That knowledge is often crucial. There is a lot of expertise available from agencies and nonprofits in this state, but often companies don’t know where to go first.

I have written about several companies that IES has helped, such as Aegis Power Systems, which got assistance planning an expansion of its facilities in Murphy, and Core Technology Molding in Greensboro, which got help with training. In fact, I first met Geoff Foster, the CEO of Core Technology, at last year’s MFGCON, when he gave a presentation. You can read about what IES and its MEP partners have done to help companies here, to get some idea of the range of services available.  One of IES’s areas of focus is helping manufacturers compete for military business, and the story of MSI Defense Solutions of Mooresville is an example. Every military conference and event I go to in North Carolina, Michael Mullins, the IES director of defense industry initiatives, is there.

The greatest help can often come from the free assessments that IES will perform. “They know they have a problem,” says Loree Blue, IES marketing and communications director. “They’re not sure what fixes it. If they don’t come in with ‘Oh, I think we need this,’ that’s where we play the greatest role of service. Where we help them assess what their needs actually are. Our main positioning statement is ‘We can help.’”

But companies who engage with IES and its MEP partners have to be committed to the relationship at the top.

“The investment is not just money,” says Mintz. “It’s the time and effort to change your organization.”

“One of our colleagues in a meeting we were in the last couple of days said it well.  He said, ‘We’re here to help the willing.’ We can help the willing. You’ve got to be willing at the top level.”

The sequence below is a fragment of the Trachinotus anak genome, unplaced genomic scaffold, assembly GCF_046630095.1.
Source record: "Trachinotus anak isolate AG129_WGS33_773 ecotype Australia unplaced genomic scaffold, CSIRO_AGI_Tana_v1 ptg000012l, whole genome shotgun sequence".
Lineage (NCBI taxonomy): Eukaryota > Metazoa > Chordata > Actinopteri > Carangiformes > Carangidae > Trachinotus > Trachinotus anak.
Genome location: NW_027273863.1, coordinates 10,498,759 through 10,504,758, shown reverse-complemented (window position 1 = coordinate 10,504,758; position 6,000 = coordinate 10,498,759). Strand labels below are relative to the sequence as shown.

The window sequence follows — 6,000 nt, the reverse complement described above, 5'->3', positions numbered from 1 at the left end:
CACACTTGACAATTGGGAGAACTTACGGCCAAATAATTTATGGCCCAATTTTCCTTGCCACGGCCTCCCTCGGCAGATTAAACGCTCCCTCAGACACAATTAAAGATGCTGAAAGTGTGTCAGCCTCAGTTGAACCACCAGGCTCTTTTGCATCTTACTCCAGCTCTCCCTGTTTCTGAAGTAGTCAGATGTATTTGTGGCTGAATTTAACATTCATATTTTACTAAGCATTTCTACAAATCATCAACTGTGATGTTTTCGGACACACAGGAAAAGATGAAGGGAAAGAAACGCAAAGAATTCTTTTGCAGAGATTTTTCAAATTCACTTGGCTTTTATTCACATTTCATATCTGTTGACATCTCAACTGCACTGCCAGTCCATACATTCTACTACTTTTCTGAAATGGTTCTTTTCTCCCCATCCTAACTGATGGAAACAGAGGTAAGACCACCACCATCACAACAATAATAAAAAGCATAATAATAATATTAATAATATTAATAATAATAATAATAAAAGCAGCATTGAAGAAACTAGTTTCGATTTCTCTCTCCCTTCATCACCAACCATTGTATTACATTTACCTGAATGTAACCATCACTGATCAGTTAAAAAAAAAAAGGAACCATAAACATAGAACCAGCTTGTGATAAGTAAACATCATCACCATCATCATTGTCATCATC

The future of manufacturing

It’s the age of advanced manufacturing, and the challenges facing companies today are different than in 1955.

Manufacturers are trying to figure out the mix of humans and machines, says Mintz. “That’s what’s a little bit different now, because technology has created kind of a new understanding, a new opportunity for how we make things.”

“What do you offer people when you ask them to come to manufacturing. Are you offering them a career of some kind? What does that career look like?  When I came through, you could be an engineer, and you could go to a factory, and you could get a position. And there’d be lots of things you could do for your career.  So much of that has become automated.”

He was talking recently with a representative of the new Toyota battery plant near Greensboro. “This was the first time I’d spoken with him, and I said, ‘Tell me what kinds of jobs are going to be there?”

The answer was that many of the jobs will involve workers managing and maintaining machines.

“The most front-line workers are going to have to understand how to check machines and make sure they’re lubricated. They’re more like maintenance technicians than actually laborers that have to handle anything,” says Mintz. “The machines are doing a lot of that work, and your job’s going to be to tend the machines in some way that’s specialized.” So there won’t be much of a role for folks who can’t operate a computer or understand technology.